Loaves

On this first Sunday in Lent, Christians around the world will hear Matthew’s account of Jesus’ temptation in the wilderness.  The movements of the story are familiar: the tempter makes an offer to Jesus three times, and three times Jesus rebuffs him.  Today, I wanted to take a moment to focus on the first interaction between Jesus and the devil:

The tempter came and said to Jesus, “If you are the Son of God, command these stones to become loaves of bread.”  But he answered, “It is written, ‘One does not live by bread alone, but by every word that comes from the mouth of God.'”  (Matthew 4:3-4)

Jesus’ response is packed with meaning and recalls an important moment in Israel’s history.  After the tempter suggests that Jesus turn stones in to bread, Jesus quotes Deuteronomy 8:3, recalling God’s provision of manna in the wilderness.  Jesus indicates that when we are in the wilderness, we are not meant to rely on cheap parlor tricks, but rather on the grace and mercy of God.  One also can’t help but hear echoes of Isaiah in Jesus’ response to the devil: “Why do you spend your money for that which is not bread, and your labor for that which does not satisfy?” (Isaiah 55:2).  Jesus points away from the empty and easy promises of mere satisfaction and toward the true fullness that comes from a relationship with God.

In spite of this, it’s hard not to fault Jesus in this situation.  After all, there are lots of hungry people in the world, and most of them are probably more interested in bread than they are in the words that come from the mouth of God.  Isn’t Jesus indulging in an unaffordable luxury by refusing to create food when he has the opportunity?

Just a few chapters after we hear Jesus refuse to make bread for himself, Matthew relates the story of the feeding of the multitude.  The striking thing about this story is not its miraculous nature, but the fact that Jesus shifts the perception of the gathered crowd.  When Jesus asks his disciples what they can share with the hungry people, they say, “Nothing…except for two fish and a few loaves.”  Jesus invites the people gathered in that wilderness to look at what they have in a new way, to understand that even when we have limited resources, we can share them with those in need.

imgresUltimately, Jesus does not turn stones into bread because that would accomplish very little; it would not feed anyone except Jesus.  But the next time he is in a deserted place and food becomes an issue, Jesus invites his disciples to share their meager lunch with the gathered multitude.  Jesus indicates that feeding the hungry is not an individual enterprise; it requires relationship.  In the same way, the process of becoming a faithful person is shaped within the context of community.  This morning, the Curate at Heavenly Rest reminded us that we’re not meant to go through Lent by ourselves, but rather within a community of people who are also struggling to be faithful.  When we gather around the bread of the Eucharist, I pray we will remember that our lives are not sustained only by loaves of bread, but by relationships with God and one another.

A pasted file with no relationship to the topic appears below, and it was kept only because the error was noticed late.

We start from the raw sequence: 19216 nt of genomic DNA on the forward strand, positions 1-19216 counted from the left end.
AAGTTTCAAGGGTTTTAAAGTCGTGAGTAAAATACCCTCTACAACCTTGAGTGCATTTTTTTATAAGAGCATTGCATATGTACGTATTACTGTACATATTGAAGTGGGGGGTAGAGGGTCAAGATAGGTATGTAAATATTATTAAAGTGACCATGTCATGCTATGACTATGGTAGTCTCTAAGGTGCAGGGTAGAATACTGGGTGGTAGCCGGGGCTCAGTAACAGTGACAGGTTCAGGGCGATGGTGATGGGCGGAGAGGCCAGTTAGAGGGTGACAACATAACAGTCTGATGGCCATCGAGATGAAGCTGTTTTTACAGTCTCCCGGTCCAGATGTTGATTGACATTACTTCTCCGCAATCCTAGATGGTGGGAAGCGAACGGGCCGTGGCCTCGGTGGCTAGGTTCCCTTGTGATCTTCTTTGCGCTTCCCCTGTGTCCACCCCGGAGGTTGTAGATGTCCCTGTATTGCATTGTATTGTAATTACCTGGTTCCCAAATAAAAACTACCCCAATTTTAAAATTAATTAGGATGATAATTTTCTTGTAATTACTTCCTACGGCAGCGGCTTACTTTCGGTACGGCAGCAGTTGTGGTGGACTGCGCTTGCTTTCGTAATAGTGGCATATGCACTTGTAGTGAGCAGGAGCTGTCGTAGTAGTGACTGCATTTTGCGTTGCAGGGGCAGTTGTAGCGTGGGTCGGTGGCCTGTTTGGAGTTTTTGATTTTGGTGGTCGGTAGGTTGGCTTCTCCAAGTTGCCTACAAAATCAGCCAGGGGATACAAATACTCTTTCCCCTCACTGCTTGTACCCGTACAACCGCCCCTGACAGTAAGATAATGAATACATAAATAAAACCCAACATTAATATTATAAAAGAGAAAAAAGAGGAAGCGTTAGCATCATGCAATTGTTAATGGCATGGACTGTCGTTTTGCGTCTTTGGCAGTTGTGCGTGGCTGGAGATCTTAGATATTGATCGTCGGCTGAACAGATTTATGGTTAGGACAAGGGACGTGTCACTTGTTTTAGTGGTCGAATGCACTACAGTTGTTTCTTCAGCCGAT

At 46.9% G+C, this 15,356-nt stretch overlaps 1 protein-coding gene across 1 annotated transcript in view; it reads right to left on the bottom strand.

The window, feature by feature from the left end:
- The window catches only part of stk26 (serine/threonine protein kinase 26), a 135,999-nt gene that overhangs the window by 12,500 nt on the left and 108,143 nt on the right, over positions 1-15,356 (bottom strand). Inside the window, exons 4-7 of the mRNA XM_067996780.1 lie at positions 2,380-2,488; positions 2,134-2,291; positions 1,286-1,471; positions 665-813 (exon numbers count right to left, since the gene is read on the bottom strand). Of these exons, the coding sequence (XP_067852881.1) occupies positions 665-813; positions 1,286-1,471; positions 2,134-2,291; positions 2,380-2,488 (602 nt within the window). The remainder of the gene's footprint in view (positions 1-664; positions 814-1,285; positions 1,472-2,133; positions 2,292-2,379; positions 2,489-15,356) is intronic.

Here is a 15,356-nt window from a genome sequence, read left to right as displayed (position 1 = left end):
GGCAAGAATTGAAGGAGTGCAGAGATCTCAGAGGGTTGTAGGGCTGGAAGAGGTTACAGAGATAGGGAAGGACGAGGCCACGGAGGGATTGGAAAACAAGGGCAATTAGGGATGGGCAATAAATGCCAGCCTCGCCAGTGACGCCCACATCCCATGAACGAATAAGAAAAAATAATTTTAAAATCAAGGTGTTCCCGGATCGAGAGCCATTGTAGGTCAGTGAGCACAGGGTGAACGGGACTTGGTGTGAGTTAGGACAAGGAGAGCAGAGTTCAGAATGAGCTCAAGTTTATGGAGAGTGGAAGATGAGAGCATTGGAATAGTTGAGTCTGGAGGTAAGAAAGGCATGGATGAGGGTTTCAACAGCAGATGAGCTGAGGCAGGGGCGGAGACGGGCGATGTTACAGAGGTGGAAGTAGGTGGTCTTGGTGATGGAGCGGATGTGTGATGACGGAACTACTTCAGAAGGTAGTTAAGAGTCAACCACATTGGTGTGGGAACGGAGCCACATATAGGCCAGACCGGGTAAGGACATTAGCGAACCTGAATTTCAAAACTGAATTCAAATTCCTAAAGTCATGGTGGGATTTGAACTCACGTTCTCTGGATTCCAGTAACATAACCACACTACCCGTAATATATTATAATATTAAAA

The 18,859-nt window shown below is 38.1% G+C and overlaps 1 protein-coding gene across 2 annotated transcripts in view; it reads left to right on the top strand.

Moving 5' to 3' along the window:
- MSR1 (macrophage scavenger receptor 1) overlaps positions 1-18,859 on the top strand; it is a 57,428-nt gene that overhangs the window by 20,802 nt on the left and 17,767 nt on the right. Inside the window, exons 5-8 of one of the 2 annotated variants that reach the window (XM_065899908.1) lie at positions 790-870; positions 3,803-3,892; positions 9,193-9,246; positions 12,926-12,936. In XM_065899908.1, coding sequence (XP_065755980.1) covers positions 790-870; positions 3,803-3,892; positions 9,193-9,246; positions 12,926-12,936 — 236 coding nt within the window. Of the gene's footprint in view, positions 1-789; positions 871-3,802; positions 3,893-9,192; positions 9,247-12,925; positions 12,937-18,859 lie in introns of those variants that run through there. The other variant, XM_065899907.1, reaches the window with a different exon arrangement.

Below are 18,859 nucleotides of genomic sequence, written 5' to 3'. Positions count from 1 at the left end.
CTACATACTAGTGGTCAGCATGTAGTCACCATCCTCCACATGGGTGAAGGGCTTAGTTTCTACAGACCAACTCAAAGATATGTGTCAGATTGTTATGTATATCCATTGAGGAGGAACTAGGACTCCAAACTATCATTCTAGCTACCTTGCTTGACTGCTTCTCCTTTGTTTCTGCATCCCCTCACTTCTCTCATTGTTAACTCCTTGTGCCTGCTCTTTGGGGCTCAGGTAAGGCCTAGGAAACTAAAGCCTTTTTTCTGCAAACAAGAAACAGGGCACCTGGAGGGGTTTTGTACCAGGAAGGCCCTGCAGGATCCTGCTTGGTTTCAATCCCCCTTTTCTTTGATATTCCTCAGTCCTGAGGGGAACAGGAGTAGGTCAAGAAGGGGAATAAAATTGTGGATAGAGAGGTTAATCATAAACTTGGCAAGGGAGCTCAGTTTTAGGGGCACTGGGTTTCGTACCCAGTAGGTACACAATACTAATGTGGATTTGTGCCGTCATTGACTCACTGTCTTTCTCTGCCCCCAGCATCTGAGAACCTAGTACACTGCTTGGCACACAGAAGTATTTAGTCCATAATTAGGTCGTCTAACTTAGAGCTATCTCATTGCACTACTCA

Saltiness

Sermon on Matthew 5:13-20 offered to the people of the Church of the Heavenly Rest on February 9, 2014.

images When I first learned to cook, I was scrupulous about following recipes.  If a cookbook told me to heat something over medium-high heat, I would carefully turn the knob on the stove so that the arrow rested on the precise midpoint between “medium” and “high.”  When a bread recipe instructed me to knead dough for ten minutes, I would set a timer and press that dough against the counter until the precise moment the bell rang.  Most importantly, when a dish called for a teaspoon of salt, I would pour salt into a measuring spoon, careful not to add even a few extra grains to the dish.  After all, I didn’t want the food I prepared to be too salty.  For the most part, this scrupulosity seemed to pay off.  The results of my first attempts at cooking were mostly edible, and some were even moderately successful.

But when I watched more experienced people cook, I noticed that they tended to be less wedded to the recipe.  When my father heated something on the stove, he would turn the knob without carefully examining the place it landed.  When my mother kneaded bread dough, she wouldn’t set a timer to tell her when to stop; she would know how the dough was supposed to feel after it had been kneaded.  Perhaps the most shocking revelation was that when my parents cooked, they didn’t carefully measure out the salt they added to dishes.  In fact, they grabbed what appeared to be huge handfuls of salt and used those to season whatever they were preparing.  The first time I saw this, I shouted, “What are you doing?  It’s going to be too salty!”  Giving me a knowing smile, they said, “Just wait and see.”  Of course, those well-seasoned dishes were not salty at all; in fact, they were far more flavorful and complex than those dishes that I had assembled so scrupulously.  It gradually dawned on me that the primary purpose of salt in cooking is not to make food salty; it is to make food taste the way it is supposed to taste.  The purpose of salt is to make a dish what it is supposed to be.